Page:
Up to 15 people in Lewisham’s housing service could be made redundant, the council’s housing select committee was told on Thursday (January 28).  

But members were told a “huge effort” would go into redeploying workers elsewhere in the council.  

See related: Next round of Lewisham cuts to be 'significant' for staff

See related: Budget cuts Lewisham: Services will be affected

The first part of the meeting, held to discuss budget cuts and the housing allocations consultation, was essentially held in private because of technical issues, though the director presenting the cuts summarised what he had said later.  

The local democracy service has asked the council for a recording of the full meeting and said the meeting should never have gone ahead if it wasn’t accessible to the public.  

Lewisham Council needs to make £40 million in cuts over the next three years. 

It published a second round of cuts proposals this month worth £15.1 million, added to the more than £26 million set out in November. 

It brings the total cuts planned for next year to £28 million. 

The housing service is set to be cut by £600,000 over the next two years. 

According to council documents: “Regrettably the £600,000 budget saving required will mean reduction in staff numbers and redundancies.  

“It is not possible to confirm how many staff will be impacted as the review will need to be completed but it is possibly in the range of ten to 15 FTE.” 

The cuts are expected to be achieved through services becoming more efficient by moving online/via phone and through IT investment, which will lead to fewer jobs within the service.  

The committee was told that work is being done to ensure the digitally excluded still have good access to the housing service. 

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Kevin Sheehan, executive director for housing, regeneration and public realm, said “The council, like many others in the country, is facing a very challenging financial position.  

“This comes about after what is now 11 years of austerity policies, particularly policies by the Government. 

“The council has had year after year cuts to its budget and that has taken a significant amount of our spending power away from us.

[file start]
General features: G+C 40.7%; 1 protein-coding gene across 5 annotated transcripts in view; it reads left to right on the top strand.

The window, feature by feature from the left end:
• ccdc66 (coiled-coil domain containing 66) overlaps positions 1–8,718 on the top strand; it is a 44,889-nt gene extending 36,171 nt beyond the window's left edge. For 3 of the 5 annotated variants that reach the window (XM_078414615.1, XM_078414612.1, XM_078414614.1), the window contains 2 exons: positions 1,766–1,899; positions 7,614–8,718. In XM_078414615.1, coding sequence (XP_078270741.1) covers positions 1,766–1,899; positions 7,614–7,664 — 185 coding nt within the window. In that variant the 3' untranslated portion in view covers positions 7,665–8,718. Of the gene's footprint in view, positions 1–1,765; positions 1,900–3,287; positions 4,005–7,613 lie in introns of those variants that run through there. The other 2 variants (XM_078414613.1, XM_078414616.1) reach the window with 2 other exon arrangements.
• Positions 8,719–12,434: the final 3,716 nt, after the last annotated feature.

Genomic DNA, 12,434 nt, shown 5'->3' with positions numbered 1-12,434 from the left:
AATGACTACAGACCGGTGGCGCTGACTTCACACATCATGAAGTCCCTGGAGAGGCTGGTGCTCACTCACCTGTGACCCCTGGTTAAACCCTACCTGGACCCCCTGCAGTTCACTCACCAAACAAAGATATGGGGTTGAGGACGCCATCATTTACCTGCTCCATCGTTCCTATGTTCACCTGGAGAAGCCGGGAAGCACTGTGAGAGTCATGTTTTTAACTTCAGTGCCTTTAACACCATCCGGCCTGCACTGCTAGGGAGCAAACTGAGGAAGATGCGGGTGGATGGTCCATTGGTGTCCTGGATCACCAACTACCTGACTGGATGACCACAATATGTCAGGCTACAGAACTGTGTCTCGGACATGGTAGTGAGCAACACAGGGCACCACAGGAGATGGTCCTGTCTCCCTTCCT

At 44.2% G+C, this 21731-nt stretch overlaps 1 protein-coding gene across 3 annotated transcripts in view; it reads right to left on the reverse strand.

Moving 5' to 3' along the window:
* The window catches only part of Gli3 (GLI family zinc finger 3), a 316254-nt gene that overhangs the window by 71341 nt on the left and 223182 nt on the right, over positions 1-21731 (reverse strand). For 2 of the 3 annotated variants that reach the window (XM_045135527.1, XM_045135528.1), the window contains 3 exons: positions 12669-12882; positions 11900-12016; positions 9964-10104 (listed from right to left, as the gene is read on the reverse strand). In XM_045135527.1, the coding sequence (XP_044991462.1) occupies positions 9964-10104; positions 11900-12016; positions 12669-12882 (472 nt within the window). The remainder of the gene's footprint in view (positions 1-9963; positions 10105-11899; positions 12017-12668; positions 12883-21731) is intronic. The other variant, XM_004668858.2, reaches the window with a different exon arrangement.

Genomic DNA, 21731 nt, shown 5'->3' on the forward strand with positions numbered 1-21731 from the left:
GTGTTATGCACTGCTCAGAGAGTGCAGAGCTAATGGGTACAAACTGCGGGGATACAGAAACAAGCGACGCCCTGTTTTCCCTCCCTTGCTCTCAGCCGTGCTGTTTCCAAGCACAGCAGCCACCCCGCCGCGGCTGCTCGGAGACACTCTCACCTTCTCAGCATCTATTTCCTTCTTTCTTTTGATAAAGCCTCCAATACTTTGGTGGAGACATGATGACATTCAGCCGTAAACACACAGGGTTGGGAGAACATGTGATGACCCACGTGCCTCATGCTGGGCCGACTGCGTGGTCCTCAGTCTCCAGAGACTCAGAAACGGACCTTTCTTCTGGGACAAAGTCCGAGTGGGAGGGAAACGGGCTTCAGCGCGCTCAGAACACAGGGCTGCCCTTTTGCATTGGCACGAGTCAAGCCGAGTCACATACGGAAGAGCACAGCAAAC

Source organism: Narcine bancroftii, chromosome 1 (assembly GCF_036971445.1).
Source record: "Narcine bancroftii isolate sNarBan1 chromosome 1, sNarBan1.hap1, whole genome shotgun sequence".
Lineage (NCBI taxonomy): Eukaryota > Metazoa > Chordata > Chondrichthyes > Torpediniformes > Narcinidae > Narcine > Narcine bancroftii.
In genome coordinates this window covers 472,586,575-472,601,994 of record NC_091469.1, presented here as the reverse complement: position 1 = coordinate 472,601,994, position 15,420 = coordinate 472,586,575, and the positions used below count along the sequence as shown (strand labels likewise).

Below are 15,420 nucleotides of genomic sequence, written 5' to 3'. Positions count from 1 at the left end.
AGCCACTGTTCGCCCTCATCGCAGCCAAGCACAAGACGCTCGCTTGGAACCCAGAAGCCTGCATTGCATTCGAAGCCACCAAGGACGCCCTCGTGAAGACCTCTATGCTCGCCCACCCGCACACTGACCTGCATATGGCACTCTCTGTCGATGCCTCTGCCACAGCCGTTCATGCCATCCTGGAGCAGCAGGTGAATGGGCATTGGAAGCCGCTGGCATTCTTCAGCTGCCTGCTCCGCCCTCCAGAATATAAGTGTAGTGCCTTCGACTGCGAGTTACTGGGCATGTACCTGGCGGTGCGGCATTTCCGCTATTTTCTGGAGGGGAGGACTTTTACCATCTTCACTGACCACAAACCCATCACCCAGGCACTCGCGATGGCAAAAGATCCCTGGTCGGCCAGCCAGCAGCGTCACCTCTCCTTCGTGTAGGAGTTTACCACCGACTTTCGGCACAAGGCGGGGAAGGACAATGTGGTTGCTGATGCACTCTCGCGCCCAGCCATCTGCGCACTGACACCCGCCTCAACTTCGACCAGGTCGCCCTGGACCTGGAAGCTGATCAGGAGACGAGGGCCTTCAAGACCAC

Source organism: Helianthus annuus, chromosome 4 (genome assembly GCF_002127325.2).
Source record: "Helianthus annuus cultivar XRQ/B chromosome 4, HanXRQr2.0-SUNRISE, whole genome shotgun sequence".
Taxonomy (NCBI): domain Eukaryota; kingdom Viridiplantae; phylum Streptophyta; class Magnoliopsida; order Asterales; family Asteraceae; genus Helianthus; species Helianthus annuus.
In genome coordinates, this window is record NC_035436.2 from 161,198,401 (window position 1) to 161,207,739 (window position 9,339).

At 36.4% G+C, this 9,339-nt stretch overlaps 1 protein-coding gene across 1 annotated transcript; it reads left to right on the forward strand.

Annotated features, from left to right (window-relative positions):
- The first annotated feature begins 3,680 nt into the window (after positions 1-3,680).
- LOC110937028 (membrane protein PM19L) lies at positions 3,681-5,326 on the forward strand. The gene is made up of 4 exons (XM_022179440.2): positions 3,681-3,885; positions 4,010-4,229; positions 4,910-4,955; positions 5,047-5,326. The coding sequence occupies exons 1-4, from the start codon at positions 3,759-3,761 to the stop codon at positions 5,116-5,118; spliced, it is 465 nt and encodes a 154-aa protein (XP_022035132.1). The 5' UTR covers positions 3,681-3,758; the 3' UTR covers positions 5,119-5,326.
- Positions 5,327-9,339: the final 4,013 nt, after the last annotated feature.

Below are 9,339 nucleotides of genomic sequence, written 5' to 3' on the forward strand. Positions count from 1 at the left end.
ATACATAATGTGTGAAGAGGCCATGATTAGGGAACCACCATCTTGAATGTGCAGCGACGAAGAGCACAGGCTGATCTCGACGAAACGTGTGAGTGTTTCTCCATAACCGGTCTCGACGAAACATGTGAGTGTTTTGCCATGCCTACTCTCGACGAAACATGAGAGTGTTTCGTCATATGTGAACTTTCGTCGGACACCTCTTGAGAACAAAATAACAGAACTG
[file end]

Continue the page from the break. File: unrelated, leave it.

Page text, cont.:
“There’s no sign that the Government is going to discontinue that policy so, as a prudent council, what we have to do is balance our books.  

“We have to spend within our limits, it’s illegal for us to go beyond that.” 

Mr Sheehan warned the cuts are still at risk.  

“This £28 million still runs a significant amount of risk for us as a council because Covid-19 has affected our council tax collection rate. 

“We are mindful that one of the terrible things to come out of Covid-19 is that there will be an increase in unemployment, particularly among young people. 

“That could again impact on the council tax collect rate in the future,” he said, adding that business rates collection was also an issue.  

He said: “Clearly we depend on businesses coming back after Covid-19, but you see news every day of businesses going out of business.” 

Mr Sheehan said the council would try to redeploy people in other areas.  

He said: “The council always as a last resort makes people redundant so we’ll explore all of the potential mitigating opportunities. 

“We’ll look to redeploy people first into roles […] within the service, but then across the directorate and the council.” 

If the proposals are approved by mayor and cabinet, a staff consultation will follow.  

The cabinet member for housing and planning, Cllr Paul Bell, said a “huge effort” would be made to save jobs. 

One committee member was concerned the proposals were vague.  

Cllr Aisling Gallagher said: “I’m slightly concerned that we have this figure of £600,000 and we don’t really understand most of the detail.  

“Most of what we’ve heard has been quite general and it’s hard for me to not want this to go to the public accounts committee (PAC) to get some more detail because I’m not clear on how everything is going to stay as efficient as it is. 

“People hopefully won’t lose their jobs, but there might be some redundancies, but we don’t know the detail of where the £600,000 is coming from.” 

Mr Sheehan said the money will come from the overall budget, through staff turnover and redeployment.  

“We will restructure some of our services to have less staff overall.  

“No proposal at this stage that involves this sort of restructuring could be any more detailed at this stage,” he said.  

Cllr Bell added: “We need to talk to the staff, that’s why there’s not more detail in the proposals.  

“The decision is to move forward with it, post that I’m sure Kevin and his team will keep the housing select committee in the process.  

“There’s not a lot more we do until we’ve got the permission from mayor and cabinet, subject to business panel, to move forward and then full council.” 

The cuts are set to go to mayor and cabinet on February 3.